Business schools abound with stories of motivated interns landing lucrative positions after graduation. But there are also stories of interns who sweat out the summer in a cubicle without ever receiving a significant assignment. How do you ensure that you end up in the internship that is right for you? These are some signs that indicate your internship is on the right track:
1. You have a thorough training program when you start.
You want an internship that involves real responsibilities and opportunities. Logically, an employer offering such a position will want to take some time to prepare you for those things. And it is only fair for you to expect adequate preparation for the challenges you will face during the summer. An internship without a thorough training program is a red flag.
2. Your supervisors take you to networking events.
Just like the school year, the summer is a key time to build your professional network. An internship is a short-term commitment, but if you play your cards right, it can lead to a full-time job. Often, that job offer will come from your supervisor, but you never really know where you will end up after school. And in some industries, interns rarely receive job offers, so it is vital to expand your professional network through every available avenue.
3. Your supervisor asks what you want to learn from the internship.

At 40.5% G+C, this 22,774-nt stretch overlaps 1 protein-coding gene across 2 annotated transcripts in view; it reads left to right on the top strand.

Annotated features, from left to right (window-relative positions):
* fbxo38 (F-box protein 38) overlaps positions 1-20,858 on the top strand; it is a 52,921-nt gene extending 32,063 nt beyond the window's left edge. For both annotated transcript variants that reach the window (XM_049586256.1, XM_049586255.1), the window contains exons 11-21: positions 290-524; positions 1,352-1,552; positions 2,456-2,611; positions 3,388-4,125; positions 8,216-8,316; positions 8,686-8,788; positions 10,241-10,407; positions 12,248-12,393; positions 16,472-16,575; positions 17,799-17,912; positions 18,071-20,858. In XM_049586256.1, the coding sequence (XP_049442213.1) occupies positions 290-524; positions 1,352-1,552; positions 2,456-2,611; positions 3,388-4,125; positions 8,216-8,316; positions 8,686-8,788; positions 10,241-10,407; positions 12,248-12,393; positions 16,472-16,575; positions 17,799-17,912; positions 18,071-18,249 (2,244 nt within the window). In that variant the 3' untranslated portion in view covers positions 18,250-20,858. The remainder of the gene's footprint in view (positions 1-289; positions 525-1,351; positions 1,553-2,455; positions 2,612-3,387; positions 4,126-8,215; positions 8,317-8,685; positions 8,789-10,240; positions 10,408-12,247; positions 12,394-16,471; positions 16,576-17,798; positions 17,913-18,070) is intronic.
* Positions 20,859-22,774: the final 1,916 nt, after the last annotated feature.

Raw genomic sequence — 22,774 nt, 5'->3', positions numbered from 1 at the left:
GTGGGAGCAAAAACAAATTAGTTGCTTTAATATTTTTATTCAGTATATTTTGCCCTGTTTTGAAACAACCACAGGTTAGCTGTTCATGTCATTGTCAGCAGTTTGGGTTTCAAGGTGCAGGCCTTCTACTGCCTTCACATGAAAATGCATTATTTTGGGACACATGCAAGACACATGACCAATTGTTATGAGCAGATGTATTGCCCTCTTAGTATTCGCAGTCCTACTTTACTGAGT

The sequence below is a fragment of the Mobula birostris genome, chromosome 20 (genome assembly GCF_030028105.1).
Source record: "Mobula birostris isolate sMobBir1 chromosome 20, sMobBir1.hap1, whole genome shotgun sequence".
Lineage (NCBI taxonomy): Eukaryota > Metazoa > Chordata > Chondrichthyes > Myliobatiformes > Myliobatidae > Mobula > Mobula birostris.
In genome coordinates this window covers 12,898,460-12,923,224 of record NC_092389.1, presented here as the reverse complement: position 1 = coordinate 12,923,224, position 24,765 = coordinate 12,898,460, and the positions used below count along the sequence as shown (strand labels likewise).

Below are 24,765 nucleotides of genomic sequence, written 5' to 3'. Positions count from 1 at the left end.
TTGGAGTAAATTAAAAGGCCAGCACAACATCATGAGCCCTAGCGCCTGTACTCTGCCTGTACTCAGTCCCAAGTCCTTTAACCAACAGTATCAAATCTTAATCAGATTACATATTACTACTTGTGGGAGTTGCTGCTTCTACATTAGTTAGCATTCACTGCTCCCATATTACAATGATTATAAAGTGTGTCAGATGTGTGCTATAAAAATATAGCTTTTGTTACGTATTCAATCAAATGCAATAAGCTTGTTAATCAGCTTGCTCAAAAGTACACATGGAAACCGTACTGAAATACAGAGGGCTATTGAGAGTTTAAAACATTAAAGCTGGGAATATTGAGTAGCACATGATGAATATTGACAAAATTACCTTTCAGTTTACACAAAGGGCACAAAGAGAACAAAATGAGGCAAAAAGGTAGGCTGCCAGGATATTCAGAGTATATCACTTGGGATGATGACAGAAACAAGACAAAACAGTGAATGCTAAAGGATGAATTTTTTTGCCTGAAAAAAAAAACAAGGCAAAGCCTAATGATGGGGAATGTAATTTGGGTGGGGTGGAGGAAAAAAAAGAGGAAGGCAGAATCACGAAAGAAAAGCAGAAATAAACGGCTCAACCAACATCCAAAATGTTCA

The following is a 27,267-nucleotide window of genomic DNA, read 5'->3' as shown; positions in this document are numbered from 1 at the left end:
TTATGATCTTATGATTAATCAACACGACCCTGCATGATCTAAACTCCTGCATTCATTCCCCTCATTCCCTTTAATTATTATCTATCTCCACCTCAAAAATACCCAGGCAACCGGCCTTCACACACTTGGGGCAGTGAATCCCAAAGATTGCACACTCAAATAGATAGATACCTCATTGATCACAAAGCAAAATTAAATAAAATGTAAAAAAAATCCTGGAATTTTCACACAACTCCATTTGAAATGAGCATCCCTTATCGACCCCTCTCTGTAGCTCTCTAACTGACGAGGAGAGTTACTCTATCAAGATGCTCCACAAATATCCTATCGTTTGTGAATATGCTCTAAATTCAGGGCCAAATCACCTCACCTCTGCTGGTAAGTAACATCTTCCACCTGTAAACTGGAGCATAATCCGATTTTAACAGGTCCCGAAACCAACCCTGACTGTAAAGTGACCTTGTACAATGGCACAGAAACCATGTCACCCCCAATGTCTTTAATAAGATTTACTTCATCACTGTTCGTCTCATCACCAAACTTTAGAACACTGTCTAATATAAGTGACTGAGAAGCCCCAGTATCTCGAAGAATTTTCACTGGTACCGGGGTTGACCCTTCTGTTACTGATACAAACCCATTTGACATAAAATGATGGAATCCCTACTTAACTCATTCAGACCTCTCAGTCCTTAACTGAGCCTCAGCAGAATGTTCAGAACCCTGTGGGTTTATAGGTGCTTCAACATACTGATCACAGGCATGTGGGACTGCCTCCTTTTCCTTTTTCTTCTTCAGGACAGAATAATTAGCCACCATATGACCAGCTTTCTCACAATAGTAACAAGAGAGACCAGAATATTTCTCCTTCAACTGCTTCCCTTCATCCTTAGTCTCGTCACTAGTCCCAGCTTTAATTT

You should have clear goals for your summer internship, and you should clearly communicate them to those around you. If your supervisor expresses interest in understanding and helping you to achieve those goals, that is definitely a positive sign. If your supervisor is dismissive or uninterested in your goals, something is wrong with the situation. Just as your supervisor should have high expectations of you, you need to have high expectations of your internship.
4. There's camaraderie among interns.
A strong sense of shared purpose among interns will make for a more pleasant and fulfilling summer. Friendly competition can also be a positive part of the experience, but most people don't thrive in a cut-throat environment. You should be able to joke around with your fellow interns while working hard to get the job done. This kind of collaboration enhances everyone's experience.
5. You have assignments that you can own.
Perhaps the most important aspect of a summer internship is the opportunity to take ownership of one or more projects. This is how you demonstrate to your employer that you are prepared for a post-graduation position or, at the very least, a strong reference. You may have to demonstrate competence and motivation before your supervisor assigns sole responsibility for anything, so make sure to begin the summer giving more than is asked and looking for avenues toward greater responsibility. But also make sure your potential employer understands you are looking to take on projects of your own before accepting an internship.
If you follow these five tips, you are likely to end up with an internship that challenges you and provides real opportunities for success. But perhaps the most important piece of advice regarding internships is to look for an internship that just feels right. Though an internship is a short-term commitment, it could lead to a long-term opportunity. And while your career goals are professional on the surface, in a certain sense they are also very personal. Finding an employer with the right culture and values is just as important as finding an employer who pays well. So vet any potential internships from a professional standpoint first, but when it comes time to make a decision, trust your gut.
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